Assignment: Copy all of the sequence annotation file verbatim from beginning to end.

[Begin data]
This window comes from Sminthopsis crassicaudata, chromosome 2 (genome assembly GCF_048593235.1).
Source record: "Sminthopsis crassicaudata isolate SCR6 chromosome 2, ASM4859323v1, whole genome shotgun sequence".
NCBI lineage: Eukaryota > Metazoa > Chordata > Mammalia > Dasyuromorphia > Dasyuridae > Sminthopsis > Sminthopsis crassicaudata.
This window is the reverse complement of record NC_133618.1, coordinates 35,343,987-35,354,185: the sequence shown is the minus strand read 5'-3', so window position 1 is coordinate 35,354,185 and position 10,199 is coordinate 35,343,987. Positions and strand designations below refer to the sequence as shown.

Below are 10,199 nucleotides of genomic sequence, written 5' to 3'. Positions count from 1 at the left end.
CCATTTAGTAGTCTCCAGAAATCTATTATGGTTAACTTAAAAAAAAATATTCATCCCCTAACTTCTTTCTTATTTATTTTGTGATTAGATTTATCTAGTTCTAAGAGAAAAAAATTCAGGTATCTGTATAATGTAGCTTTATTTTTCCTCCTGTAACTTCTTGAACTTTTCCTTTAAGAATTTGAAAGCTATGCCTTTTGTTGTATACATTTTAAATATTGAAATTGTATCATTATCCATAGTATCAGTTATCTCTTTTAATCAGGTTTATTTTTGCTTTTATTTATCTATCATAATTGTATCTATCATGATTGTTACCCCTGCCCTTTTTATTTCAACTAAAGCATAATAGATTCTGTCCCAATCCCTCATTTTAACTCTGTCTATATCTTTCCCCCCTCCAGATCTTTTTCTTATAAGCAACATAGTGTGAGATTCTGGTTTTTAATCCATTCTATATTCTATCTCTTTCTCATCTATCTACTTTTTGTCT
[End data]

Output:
This window comes from Sminthopsis crassicaudata, chromosome 2 (genome assembly GCF_048593235.1).
Source record: "Sminthopsis crassicaudata isolate SCR6 chromosome 2, ASM4859323v1, whole genome shotgun sequence".
NCBI lineage: Eukaryota > Metazoa > Chordata > Mammalia > Dasyuromorphia > Dasyuridae > Sminthopsis > Sminthopsis crassicaudata.
This window is the reverse complement of record NC_133618.1, coordinates 35,343,987-35,354,185: the sequence shown is the minus strand read 5'-3', so window position 1 is coordinate 35,354,185 and position 10,199 is coordinate 35,343,987. Positions and strand designations below refer to the sequence as shown.

Below are 10,199 nucleotides of genomic sequence, written 5' to 3'. Positions count from 1 at the left end.
CCATTTAGTAGTCTCCAGAAATCTATTATGGTTAACTTAAAAAAAAATATTCATCCCCTAACTTCTTTCTTATTTATTTTGTGATTAGATTTATCTAGTTCTAAGAGAAAAAAATTCAGGTATCTGTATAATGTAGCTTTATTTTTCCTCCTGTAACTTCTTGAACTTTTCCTTTAAGAATTTGAAAGCTATGCCTTTTGTTGTATACATTTTAAATATTGAAATTGTATCATTATCCATAGTATCAGTTATCTCTTTTAATCAGGTTTATTTTTGCTTTTATTTATCTATCATAATTGTATCTATCATGATTGTTACCCCTGCCCTTTTTATTTCAACTAAAGCATAATAGATTCTGTCCCAATCCCTCATTTTAACTCTGTCTATATCTTTCCCCCCTCCAGATCTTTTTCTTATAAGCAACATAGTGTGAGATTCTGGTTTTTAATCCATTCTATATTCTATCTCTTTCTCATCTATCTACTTTTTGTCT